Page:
Tolerance of the Jews

We must never forget that the history of European Jewry culminates in the horrors of the mid-20th century. The precursors to the industrialized slaughter of the Holocaust can be seen in the vicious and unprovoked pogroms as far back as the first crusade. When in 1095 Urban II preached liberation of the Holy Land, many in Germany took the opportunity the very next year to launch attacks on the wealthy Jewish populations of the Rhine valley. Several thousand perished.

But attitudes were not always so antagonistic. Jews in the eighth century were certainly tolerated, if not embraced. The overarching policy was ‘live and let live.’ The proof is in the laws, some stories, and a few tantalizing hints of acceptance at the highest levels of society.

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Pepin repays a favor, part 1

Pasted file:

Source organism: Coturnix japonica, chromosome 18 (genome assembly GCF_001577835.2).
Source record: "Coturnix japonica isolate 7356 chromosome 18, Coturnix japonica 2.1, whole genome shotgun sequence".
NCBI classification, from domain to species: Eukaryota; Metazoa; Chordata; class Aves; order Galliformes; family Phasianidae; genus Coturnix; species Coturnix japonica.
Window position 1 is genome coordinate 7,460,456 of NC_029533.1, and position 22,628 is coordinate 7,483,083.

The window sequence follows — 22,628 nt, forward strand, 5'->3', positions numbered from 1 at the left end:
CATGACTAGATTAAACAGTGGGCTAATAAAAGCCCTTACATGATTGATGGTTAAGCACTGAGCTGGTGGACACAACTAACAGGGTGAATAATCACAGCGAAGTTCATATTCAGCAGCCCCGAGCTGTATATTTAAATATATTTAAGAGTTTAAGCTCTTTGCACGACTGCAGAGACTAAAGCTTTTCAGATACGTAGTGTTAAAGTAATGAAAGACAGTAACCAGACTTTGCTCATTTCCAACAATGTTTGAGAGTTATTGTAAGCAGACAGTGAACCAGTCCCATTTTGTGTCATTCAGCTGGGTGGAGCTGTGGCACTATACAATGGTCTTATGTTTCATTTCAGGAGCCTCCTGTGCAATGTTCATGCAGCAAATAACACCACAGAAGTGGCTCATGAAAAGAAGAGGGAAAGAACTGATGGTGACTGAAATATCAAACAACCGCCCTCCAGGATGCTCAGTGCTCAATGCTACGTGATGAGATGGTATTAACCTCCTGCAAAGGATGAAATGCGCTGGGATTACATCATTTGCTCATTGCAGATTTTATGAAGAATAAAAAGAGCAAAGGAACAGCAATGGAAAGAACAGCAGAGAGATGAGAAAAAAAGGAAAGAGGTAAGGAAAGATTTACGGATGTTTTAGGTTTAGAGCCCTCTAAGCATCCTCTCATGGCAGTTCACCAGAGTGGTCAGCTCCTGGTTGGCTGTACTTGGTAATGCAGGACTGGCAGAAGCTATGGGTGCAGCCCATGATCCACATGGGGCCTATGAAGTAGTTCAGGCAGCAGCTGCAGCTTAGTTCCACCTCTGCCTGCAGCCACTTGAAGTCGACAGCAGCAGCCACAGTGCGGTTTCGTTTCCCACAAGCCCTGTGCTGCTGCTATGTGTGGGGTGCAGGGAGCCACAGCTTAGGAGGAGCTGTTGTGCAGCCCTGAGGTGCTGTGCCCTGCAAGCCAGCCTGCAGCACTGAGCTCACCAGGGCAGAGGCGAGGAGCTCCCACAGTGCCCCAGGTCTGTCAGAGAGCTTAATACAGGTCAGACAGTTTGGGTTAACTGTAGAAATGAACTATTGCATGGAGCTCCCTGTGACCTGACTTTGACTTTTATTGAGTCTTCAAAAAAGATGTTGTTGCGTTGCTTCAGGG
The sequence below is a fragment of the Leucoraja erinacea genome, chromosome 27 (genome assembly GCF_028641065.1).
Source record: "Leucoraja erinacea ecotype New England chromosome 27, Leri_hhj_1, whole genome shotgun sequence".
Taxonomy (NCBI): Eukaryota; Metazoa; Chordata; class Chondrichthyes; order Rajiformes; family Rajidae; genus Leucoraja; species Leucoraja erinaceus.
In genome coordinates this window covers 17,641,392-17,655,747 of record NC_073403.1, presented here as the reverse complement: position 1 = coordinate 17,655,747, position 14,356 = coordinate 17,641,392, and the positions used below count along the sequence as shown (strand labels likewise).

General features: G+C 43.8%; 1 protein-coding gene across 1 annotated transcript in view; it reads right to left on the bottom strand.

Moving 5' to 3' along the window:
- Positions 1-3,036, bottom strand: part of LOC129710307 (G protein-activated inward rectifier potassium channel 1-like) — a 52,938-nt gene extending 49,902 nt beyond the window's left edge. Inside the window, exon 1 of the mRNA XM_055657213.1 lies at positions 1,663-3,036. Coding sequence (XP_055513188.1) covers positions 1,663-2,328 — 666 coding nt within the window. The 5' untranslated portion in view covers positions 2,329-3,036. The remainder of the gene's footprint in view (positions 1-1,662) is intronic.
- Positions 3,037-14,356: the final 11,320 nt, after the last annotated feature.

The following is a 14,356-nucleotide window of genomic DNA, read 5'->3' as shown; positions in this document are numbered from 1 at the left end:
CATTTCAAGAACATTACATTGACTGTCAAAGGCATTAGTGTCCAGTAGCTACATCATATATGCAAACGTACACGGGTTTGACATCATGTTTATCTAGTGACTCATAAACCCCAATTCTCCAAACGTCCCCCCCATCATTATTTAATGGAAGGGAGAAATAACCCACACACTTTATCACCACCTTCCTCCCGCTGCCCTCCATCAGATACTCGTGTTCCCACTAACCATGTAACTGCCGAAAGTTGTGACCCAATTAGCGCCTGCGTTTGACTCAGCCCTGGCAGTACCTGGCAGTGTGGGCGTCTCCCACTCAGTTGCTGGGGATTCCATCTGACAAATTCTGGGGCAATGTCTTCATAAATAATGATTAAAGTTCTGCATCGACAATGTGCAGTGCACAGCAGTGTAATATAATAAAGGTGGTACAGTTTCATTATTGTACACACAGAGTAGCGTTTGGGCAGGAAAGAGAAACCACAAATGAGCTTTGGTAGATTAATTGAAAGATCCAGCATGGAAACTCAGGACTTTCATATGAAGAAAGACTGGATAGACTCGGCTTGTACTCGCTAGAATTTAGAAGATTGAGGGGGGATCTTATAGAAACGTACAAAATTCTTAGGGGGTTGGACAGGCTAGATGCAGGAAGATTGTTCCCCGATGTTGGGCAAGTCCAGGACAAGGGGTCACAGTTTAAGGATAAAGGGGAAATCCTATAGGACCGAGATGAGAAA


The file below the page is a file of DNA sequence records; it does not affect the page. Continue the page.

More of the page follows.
In November of the year 751 Pepin le Bref successfully completed a coup against the royal Merovingian family of Francia, a family that had ruled as kings for three centuries. Pepin did so in part with the support of Pope Zacharias, who sided with the Frank when Pepin sent emissaries to Rome in 749 to ask the famous question, who should be king, the one in name only, or the one who actually wields power? Once Zacharias answered in favor of Pepin, the Mayor of the Palace “was chosen king by all the Franks, consecrated by the bishops and received the homage of the great men.”1.Fredegar, Continuations, ch.33, p.102. Pepin was anointed and crowned by the foremost Christian in the land, the English monk and bishop Boniface.

Only a year later the papacy was in a jam. The Lombard king Aistulf was on the move, and had taken several cities that were under the ostensible jurisdiction of the Byzantine Empire in Constantinople, and the papacy. Pope Stephen II recognized that he would need to keep all of his options open, and he appealed for help to Emperor Constantine V (later known as “the dung-named”, but that’s another story). In June of 752 Stephen also sent a messenger to Pepin, asking him to send an ambassador who could then escort the pope to the king’s presence.

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Footnotes   [ + ]

1. Fredegar, Continuations, ch.33, p.102.